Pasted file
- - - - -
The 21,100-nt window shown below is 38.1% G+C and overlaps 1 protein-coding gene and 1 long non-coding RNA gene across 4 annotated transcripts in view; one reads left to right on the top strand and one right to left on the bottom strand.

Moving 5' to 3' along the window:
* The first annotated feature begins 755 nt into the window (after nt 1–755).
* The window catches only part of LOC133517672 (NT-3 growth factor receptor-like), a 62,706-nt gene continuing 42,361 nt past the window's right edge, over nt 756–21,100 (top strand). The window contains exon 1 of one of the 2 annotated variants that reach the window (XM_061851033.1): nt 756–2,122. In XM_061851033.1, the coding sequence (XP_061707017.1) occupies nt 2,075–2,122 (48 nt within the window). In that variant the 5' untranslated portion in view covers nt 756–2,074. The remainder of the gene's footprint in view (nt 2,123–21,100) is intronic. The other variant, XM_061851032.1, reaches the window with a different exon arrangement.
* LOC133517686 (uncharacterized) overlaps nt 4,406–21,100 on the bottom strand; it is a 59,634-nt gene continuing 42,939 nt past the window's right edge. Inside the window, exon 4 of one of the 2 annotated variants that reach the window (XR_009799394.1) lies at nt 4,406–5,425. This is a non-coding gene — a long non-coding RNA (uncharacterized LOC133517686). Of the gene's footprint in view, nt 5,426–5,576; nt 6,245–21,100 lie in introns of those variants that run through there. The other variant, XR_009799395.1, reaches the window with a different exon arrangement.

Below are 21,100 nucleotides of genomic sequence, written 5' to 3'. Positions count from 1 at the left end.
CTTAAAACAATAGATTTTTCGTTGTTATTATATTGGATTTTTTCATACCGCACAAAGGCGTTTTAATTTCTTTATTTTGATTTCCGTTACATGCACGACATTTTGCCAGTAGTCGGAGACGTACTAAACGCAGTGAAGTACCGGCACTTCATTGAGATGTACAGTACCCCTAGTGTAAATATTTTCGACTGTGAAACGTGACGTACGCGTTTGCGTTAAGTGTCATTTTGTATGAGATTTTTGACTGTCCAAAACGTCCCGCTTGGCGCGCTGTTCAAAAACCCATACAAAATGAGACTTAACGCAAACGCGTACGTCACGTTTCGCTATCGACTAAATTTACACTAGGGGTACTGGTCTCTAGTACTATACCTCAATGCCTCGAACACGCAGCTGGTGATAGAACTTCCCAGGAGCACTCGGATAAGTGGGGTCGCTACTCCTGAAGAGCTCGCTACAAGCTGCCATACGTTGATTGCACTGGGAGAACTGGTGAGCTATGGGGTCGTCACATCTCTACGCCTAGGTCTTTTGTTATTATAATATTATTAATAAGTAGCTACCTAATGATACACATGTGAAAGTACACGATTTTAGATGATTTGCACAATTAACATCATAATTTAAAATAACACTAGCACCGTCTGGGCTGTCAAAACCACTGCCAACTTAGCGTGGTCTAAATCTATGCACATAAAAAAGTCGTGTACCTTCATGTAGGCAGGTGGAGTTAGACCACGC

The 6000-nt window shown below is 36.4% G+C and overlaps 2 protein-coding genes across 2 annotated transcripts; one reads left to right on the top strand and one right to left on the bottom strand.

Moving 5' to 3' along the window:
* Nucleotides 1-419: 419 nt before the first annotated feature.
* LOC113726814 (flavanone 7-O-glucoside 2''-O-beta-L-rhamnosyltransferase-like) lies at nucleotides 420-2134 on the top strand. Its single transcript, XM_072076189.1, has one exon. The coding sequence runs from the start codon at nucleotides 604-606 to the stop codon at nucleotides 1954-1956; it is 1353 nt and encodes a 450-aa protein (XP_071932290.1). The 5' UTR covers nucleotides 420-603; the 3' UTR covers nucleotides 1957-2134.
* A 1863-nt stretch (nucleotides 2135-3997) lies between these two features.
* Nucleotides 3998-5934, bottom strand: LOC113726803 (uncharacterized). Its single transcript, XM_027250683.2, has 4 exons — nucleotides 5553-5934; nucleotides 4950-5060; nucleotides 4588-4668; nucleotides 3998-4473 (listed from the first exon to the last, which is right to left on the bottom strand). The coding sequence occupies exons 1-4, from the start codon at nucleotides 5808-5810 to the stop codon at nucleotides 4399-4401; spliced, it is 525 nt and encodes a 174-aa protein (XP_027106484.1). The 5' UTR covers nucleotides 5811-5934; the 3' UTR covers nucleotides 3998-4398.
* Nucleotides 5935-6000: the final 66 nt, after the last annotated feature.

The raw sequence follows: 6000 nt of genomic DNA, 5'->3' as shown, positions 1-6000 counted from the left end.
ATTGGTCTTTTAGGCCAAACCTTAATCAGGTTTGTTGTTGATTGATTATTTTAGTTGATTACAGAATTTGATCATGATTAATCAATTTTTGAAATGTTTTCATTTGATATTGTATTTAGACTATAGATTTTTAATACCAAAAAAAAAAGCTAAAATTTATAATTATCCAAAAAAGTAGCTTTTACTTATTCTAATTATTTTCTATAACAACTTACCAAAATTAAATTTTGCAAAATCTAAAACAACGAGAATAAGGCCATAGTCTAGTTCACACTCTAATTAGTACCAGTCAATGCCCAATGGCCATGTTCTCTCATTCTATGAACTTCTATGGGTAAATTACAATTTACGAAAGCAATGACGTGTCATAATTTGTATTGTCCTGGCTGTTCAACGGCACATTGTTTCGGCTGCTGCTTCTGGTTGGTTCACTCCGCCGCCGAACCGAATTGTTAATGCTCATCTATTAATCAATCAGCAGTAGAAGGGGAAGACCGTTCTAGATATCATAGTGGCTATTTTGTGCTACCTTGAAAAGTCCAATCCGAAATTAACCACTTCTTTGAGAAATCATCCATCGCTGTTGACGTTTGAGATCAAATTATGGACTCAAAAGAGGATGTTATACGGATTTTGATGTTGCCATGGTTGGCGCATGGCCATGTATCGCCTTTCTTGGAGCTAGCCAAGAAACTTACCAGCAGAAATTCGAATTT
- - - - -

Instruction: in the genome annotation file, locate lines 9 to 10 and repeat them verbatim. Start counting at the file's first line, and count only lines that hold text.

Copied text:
Moving 5' to 3' along the window:
* Nucleotides 1-419: 419 nt before the first annotated feature.